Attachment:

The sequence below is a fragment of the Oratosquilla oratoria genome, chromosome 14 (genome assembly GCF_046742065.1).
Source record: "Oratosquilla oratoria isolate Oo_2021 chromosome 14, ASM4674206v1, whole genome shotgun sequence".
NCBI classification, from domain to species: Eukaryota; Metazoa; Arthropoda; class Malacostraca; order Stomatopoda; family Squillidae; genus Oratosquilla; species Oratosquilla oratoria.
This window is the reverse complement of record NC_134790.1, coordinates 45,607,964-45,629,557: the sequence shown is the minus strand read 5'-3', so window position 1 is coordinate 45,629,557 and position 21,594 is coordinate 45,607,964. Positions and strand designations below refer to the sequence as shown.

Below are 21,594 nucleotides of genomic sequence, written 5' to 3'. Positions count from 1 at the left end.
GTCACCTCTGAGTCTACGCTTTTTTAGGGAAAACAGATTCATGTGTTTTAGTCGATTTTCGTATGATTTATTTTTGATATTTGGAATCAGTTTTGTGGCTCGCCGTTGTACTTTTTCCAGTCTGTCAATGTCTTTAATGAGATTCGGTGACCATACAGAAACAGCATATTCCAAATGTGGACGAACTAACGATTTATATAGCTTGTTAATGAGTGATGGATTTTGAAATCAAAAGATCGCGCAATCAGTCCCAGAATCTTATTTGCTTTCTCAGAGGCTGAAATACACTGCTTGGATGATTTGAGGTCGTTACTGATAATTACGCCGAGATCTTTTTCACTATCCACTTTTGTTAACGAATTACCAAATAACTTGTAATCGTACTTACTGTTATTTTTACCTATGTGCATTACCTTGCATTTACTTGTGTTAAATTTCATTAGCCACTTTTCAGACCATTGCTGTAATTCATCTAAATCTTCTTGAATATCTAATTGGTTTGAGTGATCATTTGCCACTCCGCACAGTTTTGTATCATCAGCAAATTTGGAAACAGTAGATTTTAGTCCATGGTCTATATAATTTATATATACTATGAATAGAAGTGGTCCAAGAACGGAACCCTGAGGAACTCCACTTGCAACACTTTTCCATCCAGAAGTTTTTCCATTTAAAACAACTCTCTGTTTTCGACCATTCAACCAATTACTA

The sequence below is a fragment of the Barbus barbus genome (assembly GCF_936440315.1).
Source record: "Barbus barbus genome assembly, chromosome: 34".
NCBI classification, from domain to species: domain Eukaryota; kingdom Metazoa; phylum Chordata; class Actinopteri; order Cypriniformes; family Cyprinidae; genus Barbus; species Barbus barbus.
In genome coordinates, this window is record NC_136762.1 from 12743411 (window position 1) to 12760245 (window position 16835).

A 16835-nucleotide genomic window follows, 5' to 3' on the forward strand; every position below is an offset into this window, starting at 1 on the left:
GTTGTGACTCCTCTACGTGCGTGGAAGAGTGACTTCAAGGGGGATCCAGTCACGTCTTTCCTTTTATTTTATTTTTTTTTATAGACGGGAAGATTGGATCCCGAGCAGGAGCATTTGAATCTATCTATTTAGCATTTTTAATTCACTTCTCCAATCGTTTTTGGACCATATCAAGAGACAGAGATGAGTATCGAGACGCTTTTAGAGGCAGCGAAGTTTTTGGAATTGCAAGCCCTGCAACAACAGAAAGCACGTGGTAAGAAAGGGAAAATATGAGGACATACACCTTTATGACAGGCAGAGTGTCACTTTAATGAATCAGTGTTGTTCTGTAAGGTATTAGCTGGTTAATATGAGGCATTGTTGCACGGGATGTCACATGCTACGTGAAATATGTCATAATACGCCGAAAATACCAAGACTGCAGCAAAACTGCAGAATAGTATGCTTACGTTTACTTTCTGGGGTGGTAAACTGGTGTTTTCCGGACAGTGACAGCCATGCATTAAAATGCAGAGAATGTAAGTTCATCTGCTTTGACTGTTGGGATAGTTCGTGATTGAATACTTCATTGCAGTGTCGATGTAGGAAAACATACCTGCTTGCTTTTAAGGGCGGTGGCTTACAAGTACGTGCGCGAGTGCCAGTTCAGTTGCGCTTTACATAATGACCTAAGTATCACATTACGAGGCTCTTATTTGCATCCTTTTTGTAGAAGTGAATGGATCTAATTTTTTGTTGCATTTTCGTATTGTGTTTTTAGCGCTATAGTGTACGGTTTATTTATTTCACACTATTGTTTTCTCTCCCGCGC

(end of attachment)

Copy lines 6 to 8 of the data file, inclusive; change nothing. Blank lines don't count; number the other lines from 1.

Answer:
GTCACCTCTGAGTCTACGCTTTTTTAGGGAAAACAGATTCATGTGTTTTAGTCGATTTTCGTATGATTTATTTTTGATATTTGGAATCAGTTTTGTGGCTCGCCGTTGTACTTTTTCCAGTCTGTCAATGTCTTTAATGAGATTCGGTGACCATACAGAAACAGCATATTCCAAATGTGGACGAACTAACGATTTATATAGCTTGTTAATGAGTGATGGATTTTGAAATCAAAAGATCGCGCAATCAGTCCCAGAATCTTATTTGCTTTCTCAGAGGCTGAAATACACTGCTTGGATGATTTGAGGTCGTTACTGATAATTACGCCGAGATCTTTTTCACTATCCACTTTTGTTAACGAATTACCAAATAACTTGTAATCGTACTTACTGTTATTTTTACCTATGTGCATTACCTTGCATTTACTTGTGTTAAATTTCATTAGCCACTTTTCAGACCATTGCTGTAATTCATCTAAATCTTCTTGAATATCTAATTGGTTTGAGTGATCATTTGCCACTCCGCACAGTTTTGTATCATCAGCAAATTTGGAAACAGTAGATTTTAGTCCATGGTCTATATAATTTATATATACTATGAATAGAAGTGGTCCAAGAACGGAACCCTGAGGAACTCCACTTGCAACACTTTTCCATCCAGAAGTTTTTCCATTTAAAACAACTCTCTGTTTTCGACCATTCAACCAATTACTA

The sequence below is a fragment of the Barbus barbus genome (assembly GCF_936440315.1).
Source record: "Barbus barbus genome assembly, chromosome: 34".